Does your child need early intervention?


The importance of early intervention is sometimes unparalleled, especially with regard to helping children achieve specific and crucial milestones that other children are achieving at the same age. What is early intervention? Right from birth itself, a child will keep growing and developing his or her skills and personality. Children develop differently from one another but most of them achieve certain landmarks at the same age threshold. When children do not cross these milestones and indicate delayed progress or development, parents often turn anxious.

However, you should not fret unnecessarily. Instead, check for signs your child may need early intervention instead. When does a child need early intervention? Or positive behavioural support? When he or she is not achieving these milestones, for example, saying his or her first word, learning to crawl or walk and so on. When he or she indicates delayed growth and development, early intervention solutions are required for assistance. These make use of therapies and other solutions for boosting the abilities of children to interact with people and their surrounding environment. Such experiences and daily interaction are crucial for optimal development as well. These solutions are usually for children less than 3-4 years old with suspected developmental issues or delays (language, physical or cognitive), special needs or disabilities.

When does a child need early intervention?

While the benefits of early intervention are quite clear for parents, many of them stay confused with regard to availing of these services at the right time. Some indications include children not wanting to be held, extreme sensitiveness at a sensory level, and issues with feeding, movement or mobility fears, not achieving milestones for swallowing, chewing and biting certain food items and so on. Once you notice that your little one is not progressing at the same rate as his or her siblings and peers, then consulting your physician about early intervention is definitely recommended.

Consult your pediatrician if your child is not crawling and walking by 10 and 18 months respectively or not pointing/waving/imitating various gestures by the age of 12 months. Check whether he or she can form boards, nesting cups and ring stacks by 18 months and understand/say 50 words at least by 24 months.

Early intervention types

Early intervention commences with a team-based evaluation for analyzing and identifying the requirements of a child. Research reports clearly indicate that early intervention based services can help immensely in combating development-linked delays. Speech, physical, and occupational therapy services may be needed for the promotion of speech, motor skills, and language development. Such early intervention services may cover social work, counselling, psychological services, therapies (physical, occupational and speech), vision services and audiology.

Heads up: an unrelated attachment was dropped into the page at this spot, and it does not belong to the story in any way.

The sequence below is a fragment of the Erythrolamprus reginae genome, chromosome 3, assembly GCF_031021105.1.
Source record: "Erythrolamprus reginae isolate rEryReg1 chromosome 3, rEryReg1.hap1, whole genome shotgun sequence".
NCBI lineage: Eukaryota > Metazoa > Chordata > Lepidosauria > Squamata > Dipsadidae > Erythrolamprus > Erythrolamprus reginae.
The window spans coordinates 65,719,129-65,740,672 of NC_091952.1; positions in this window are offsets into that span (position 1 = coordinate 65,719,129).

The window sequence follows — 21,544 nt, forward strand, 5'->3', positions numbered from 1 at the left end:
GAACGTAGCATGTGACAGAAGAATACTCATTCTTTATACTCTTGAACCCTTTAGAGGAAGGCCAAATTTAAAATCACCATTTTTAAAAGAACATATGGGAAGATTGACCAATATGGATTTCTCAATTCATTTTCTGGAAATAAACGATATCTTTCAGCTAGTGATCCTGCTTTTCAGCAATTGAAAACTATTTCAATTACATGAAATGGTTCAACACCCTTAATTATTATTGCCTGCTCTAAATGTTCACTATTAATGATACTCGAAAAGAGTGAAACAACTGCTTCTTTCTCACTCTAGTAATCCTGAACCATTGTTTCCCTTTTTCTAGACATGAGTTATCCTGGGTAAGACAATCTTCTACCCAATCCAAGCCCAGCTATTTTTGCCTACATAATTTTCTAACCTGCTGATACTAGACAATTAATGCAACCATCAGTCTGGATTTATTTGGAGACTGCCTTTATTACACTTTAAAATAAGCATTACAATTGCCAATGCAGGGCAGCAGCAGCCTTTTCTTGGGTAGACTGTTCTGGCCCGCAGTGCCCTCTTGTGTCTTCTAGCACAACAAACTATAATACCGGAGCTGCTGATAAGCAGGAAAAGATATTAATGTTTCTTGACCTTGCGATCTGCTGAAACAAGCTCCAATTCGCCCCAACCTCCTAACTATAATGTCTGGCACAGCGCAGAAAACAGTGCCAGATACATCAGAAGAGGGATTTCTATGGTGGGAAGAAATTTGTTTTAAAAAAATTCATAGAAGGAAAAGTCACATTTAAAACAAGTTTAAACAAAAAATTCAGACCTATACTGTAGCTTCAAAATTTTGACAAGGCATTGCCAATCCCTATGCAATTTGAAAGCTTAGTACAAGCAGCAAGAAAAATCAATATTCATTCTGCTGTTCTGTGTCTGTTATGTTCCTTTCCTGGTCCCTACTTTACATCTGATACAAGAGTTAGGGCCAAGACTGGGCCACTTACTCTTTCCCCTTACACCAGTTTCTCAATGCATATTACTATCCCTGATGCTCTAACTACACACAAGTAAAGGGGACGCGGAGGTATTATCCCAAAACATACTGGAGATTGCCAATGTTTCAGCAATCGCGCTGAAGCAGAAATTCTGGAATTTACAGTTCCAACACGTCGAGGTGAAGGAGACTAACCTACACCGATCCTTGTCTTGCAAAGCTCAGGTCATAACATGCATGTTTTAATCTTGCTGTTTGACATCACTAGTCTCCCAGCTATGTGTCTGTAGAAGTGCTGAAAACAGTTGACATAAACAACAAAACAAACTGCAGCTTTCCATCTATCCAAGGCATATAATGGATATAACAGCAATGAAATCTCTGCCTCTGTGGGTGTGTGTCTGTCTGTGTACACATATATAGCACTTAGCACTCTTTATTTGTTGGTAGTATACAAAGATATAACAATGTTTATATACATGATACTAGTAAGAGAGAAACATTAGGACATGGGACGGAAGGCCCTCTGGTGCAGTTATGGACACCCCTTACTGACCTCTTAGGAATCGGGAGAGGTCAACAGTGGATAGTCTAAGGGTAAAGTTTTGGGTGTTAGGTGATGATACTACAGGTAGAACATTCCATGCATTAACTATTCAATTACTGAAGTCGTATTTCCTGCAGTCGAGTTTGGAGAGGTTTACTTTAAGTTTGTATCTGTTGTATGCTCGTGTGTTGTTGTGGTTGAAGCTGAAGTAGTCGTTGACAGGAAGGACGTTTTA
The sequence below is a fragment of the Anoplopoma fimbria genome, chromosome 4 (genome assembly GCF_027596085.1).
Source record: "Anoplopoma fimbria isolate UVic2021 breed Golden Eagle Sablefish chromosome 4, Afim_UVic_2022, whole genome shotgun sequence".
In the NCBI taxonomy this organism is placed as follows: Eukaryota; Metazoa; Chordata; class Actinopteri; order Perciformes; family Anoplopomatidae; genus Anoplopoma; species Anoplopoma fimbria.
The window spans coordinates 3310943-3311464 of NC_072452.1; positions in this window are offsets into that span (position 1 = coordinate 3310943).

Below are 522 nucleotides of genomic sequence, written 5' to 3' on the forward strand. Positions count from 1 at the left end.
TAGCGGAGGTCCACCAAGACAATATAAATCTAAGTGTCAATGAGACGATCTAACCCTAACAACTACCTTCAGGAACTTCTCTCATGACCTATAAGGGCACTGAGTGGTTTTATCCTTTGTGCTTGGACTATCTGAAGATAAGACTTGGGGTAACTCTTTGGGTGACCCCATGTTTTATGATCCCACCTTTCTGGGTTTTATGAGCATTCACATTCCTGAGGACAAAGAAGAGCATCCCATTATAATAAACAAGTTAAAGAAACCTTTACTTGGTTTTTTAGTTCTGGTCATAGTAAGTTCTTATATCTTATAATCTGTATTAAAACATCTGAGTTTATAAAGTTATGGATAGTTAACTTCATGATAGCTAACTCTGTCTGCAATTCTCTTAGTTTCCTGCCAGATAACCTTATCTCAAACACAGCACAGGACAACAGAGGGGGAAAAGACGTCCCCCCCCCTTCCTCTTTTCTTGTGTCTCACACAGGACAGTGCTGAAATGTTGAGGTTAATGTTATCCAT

The services vary in their nature and scope. Professionals often come together for enhancing overall stability, strength and coordination while backing the sensory requirements and goals of children. They help children thrive and flourish while at preschool, and also in other zones like playgrounds and while interacting with peers. Occupational therapy helps in the promotion of visual, cognitive, sensory and motor skills for manipulation and grasping of objects. Occupational therapy helps in concept development including shape and size-based discrimination and also hand-eye coordination for using spoons/forks, sensory skills for scribbling and so on.

Speech and language therapy is also known as SLP or speech-language pathology. This helps in the promotion of expressive and receptive communication along with oral motor skills for swallowing and speaking. Speech therapy may also include the usage of pictures, speech, electronic devices, and gestures. Physical therapy helps in the promotion of stability while standing or sitting and mobility for walking and crawling. Physical therapy also comes in handy while catering to the needs of children and also recommending the usage of adaptive tools like wheelchairs and walkers if required in some cases.

There is early childhood special education where educators offer age-suitable learning activities and ecosystems for boosting social and cognitive abilities. Some of them include popping bubbles and even finger-playing to songs. Then there are social work solutions where children are closely evaluated for their emotional and social requirements. The family is also assessed and thereafter, the team offers training to the parents or counselling services.

to get your child the support he needs, contact Briiliant Care Services, an NDIS disability support provider.